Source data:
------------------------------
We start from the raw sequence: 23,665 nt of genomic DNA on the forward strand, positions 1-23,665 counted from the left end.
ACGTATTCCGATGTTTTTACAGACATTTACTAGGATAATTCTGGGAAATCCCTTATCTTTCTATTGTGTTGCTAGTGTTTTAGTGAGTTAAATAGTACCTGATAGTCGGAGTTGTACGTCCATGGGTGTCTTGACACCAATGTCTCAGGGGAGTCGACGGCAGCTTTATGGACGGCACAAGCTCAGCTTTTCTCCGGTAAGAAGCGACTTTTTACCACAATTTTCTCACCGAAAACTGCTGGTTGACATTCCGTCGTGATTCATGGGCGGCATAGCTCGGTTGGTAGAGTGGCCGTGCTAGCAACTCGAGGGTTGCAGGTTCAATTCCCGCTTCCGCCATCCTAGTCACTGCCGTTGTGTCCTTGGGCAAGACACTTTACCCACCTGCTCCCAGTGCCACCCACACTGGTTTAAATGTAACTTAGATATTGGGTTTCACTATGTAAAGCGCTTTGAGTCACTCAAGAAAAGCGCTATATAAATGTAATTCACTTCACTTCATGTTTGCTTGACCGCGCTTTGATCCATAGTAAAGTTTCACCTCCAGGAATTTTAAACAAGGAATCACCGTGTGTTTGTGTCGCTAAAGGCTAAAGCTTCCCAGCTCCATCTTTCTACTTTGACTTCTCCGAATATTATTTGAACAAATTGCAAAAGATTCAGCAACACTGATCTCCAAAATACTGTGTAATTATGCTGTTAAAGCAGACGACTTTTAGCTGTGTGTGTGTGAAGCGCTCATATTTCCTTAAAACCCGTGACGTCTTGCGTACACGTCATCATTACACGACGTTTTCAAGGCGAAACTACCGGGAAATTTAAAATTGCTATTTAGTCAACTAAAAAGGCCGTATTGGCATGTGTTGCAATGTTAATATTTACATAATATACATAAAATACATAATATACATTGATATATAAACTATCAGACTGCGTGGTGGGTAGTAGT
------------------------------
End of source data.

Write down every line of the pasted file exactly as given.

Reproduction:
We start from the raw sequence: 23,665 nt of genomic DNA on the forward strand, positions 1-23,665 counted from the left end.
ACGTATTCCGATGTTTTTACAGACATTTACTAGGATAATTCTGGGAAATCCCTTATCTTTCTATTGTGTTGCTAGTGTTTTAGTGAGTTAAATAGTACCTGATAGTCGGAGTTGTACGTCCATGGGTGTCTTGACACCAATGTCTCAGGGGAGTCGACGGCAGCTTTATGGACGGCACAAGCTCAGCTTTTCTCCGGTAAGAAGCGACTTTTTACCACAATTTTCTCACCGAAAACTGCTGGTTGACATTCCGTCGTGATTCATGGGCGGCATAGCTCGGTTGGTAGAGTGGCCGTGCTAGCAACTCGAGGGTTGCAGGTTCAATTCCCGCTTCCGCCATCCTAGTCACTGCCGTTGTGTCCTTGGGCAAGACACTTTACCCACCTGCTCCCAGTGCCACCCACACTGGTTTAAATGTAACTTAGATATTGGGTTTCACTATGTAAAGCGCTTTGAGTCACTCAAGAAAAGCGCTATATAAATGTAATTCACTTCACTTCATGTTTGCTTGACCGCGCTTTGATCCATAGTAAAGTTTCACCTCCAGGAATTTTAAACAAGGAATCACCGTGTGTTTGTGTCGCTAAAGGCTAAAGCTTCCCAGCTCCATCTTTCTACTTTGACTTCTCCGAATATTATTTGAACAAATTGCAAAAGATTCAGCAACACTGATCTCCAAAATACTGTGTAATTATGCTGTTAAAGCAGACGACTTTTAGCTGTGTGTGTGTGAAGCGCTCATATTTCCTTAAAACCCGTGACGTCTTGCGTACACGTCATCATTACACGACGTTTTCAAGGCGAAACTACCGGGAAATTTAAAATTGCTATTTAGTCAACTAAAAAGGCCGTATTGGCATGTGTTGCAATGTTAATATTTACATAATATACATAAAATACATAATATACATTGATATATAAACTATCAGACTGCGTGGTGGGTAGTAGT